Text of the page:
ASTRO 2021: Conventional vs Hypofractionated Radiation for High Risk Prostate Cancer Patients (CHIRP): 24 months Patient Reported Quality of Life Outcomes of the Randomized Phase II CHIRP Trial

(UroToday.com) The 2021 American Society for Radiation Oncology (ASTRO) Hybrid Annual Meeting included a presentation by Dr. Fan Yang providing 24-month patient-reported quality of life outcomes from the randomized phase II trial of conventional versus hypofractionated radiation for high risk prostate cancer patients (CHIRP).

Given the low alpha/beta ratio of prostate cancer, hypofractionation may provide a therapeutic advantage over conventional radiotherapy. At the University of Alberta, Dr. Yang and colleagues recently completed the phase II CHIRP trial noting no differences in clinician reported toxicities between conventional and hypofractionated radiotherapy.1 However, patient reported outcomes can differ significantly from physicians’ rating of treatment side-effects.

In CHIRP, 111 patients with high-risk prostate cancer were randomly assigned to prostate plus pelvic nodal radiation therapy with either hypofractionated radiotherapy (68 Gy in 25 fractions) or conventionally fractionated radiotherapy (78 Gy in 39 fractions) and 18 months of androgen suppression therapy. The workflow for the CHIRP trial is as follows:

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Quality of life data collection included the expanded prostate cancer index composite (EPIC) and the short form (SF12) health-related quality of life questionnaire. The baseline characteristics for the patients included in this trial are as follows:

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Generally, there was little difference between the hypofractionated versus conventionally fractionated patients with regards to patient reported urinary outcomes at baseline, 3 months, 6 months, 12 months, 18 months, and 24 months:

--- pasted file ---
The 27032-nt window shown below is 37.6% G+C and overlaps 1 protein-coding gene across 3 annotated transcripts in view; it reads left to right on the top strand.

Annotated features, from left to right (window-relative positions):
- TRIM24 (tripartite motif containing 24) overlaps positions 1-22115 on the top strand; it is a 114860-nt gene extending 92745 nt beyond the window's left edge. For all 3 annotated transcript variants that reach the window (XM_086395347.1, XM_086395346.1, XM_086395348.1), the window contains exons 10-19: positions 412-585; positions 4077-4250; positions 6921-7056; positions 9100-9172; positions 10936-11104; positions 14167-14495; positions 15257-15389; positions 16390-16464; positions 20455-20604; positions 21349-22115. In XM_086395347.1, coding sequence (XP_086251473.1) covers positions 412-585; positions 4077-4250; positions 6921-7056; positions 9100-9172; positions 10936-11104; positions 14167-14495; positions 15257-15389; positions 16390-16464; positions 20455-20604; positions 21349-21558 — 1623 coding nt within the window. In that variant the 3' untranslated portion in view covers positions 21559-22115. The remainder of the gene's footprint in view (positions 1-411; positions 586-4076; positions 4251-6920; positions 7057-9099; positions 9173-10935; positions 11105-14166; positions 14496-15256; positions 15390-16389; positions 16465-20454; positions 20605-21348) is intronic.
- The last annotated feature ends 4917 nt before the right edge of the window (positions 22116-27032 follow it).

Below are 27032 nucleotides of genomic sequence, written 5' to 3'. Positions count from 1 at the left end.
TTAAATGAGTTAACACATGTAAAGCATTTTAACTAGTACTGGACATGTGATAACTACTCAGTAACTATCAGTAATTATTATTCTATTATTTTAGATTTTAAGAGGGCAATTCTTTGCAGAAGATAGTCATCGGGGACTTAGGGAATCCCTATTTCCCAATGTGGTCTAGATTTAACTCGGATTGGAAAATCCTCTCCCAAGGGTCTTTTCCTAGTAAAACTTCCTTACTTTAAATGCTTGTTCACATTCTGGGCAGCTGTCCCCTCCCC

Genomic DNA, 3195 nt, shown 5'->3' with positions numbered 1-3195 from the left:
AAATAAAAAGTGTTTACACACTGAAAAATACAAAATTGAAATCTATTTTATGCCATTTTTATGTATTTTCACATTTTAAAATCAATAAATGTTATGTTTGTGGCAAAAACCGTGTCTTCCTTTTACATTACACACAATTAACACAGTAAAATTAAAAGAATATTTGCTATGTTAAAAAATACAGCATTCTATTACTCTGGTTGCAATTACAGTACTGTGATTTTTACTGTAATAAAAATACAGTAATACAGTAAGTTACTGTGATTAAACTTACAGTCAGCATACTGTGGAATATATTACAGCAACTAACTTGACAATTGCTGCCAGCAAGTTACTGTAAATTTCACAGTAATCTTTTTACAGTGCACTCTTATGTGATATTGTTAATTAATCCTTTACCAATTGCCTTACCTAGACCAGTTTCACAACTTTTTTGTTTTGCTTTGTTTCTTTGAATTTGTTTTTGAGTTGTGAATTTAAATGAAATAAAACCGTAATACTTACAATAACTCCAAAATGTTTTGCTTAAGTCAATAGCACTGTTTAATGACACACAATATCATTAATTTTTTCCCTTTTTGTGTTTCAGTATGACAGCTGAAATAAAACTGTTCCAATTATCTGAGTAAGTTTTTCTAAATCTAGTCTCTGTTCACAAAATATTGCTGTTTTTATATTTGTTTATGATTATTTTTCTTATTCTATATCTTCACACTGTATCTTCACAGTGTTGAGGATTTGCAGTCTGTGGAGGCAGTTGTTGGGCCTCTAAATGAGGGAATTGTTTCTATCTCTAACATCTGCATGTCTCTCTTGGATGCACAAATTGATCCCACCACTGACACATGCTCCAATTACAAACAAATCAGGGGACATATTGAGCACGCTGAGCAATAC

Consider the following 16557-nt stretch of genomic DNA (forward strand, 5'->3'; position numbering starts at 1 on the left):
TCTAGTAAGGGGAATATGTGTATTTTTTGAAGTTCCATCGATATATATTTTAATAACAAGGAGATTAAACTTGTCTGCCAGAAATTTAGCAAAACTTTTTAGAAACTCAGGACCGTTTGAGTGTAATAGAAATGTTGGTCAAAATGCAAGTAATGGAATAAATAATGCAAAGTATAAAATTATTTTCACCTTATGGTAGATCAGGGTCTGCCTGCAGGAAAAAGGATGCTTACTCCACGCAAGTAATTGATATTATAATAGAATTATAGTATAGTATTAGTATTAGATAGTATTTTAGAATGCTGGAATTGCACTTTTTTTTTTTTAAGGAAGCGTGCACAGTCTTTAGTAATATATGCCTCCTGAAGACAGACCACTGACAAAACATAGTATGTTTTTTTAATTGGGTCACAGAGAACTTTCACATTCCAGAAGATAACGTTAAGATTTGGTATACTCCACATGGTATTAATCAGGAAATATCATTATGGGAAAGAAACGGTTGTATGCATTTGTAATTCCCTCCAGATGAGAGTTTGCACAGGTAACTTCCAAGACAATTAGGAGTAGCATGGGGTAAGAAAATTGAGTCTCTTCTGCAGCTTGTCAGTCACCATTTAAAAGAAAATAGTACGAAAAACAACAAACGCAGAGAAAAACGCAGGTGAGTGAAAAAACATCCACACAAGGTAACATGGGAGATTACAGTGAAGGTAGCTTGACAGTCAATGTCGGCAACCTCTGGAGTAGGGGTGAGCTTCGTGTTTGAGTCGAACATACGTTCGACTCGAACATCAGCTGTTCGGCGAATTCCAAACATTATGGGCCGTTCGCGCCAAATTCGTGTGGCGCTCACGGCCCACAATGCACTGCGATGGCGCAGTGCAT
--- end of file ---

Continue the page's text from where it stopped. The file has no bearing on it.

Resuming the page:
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Similarly, there was little difference in sexual function, and overall patient satisfaction (in both arms, over 90% of patients were either satisfied or very satisfied with treatment 24 months post radiotherapy) between the groups over the course of the follow-up:

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With regards to bowel bother scores (changes from baseline), there were some differences at 12 months favoring conventionally fractionated radiotherapy, however with longer follow-up (24 months), there was no difference in patient reported outcomes:

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Dr. Yang concluded his presentation of 24-month patient reported outcomes of the CHIRP trial with the following take-home messages:

  • There were no major differences in patient-reported quality of life outcomes between conventional and hypofractionated radiotherapy
  • Early differences in bowel both and SF-12 physical component scores were no longer present at 24 months post radiotherapy
  • These patient-reported results are congruent with the clinician-reported toxicity data from the CHIRP trial [1], and further support the use of hypofractionation in high-risk prostate cancer


Presented by: Fan Yang, PhD, Division of Radiation Oncology, University of Alberta, Edmonton, Canada

Written by: Zachary Klaassen, MD, MSc – Urologic Oncologist, Assistant Professor of Urology, Georgia Cancer Center, Augusta University/Medical College of Georgia, @zklaassen_md on Twitter during the 2021 American Society for Radiation Oncology (ASTRO) Hybrid Annual Meeting, Sat, Oct 23 – Wed, Oct 27, 2021.

References:

  1. Wang MH, Vos LJ, Patel S, et al. Clinical Outcomes of the CHIRP Trial: A Phase II Prospective Randomized Trial of Conventionally Fractionated Versus Moderately Hypofractionated Prostate and Pelvic Nodal Radiation Therapy in Patients with High-Risk Prostate Cancer. Practical Radiation Oncology. 2021;11(5):384-393.

 

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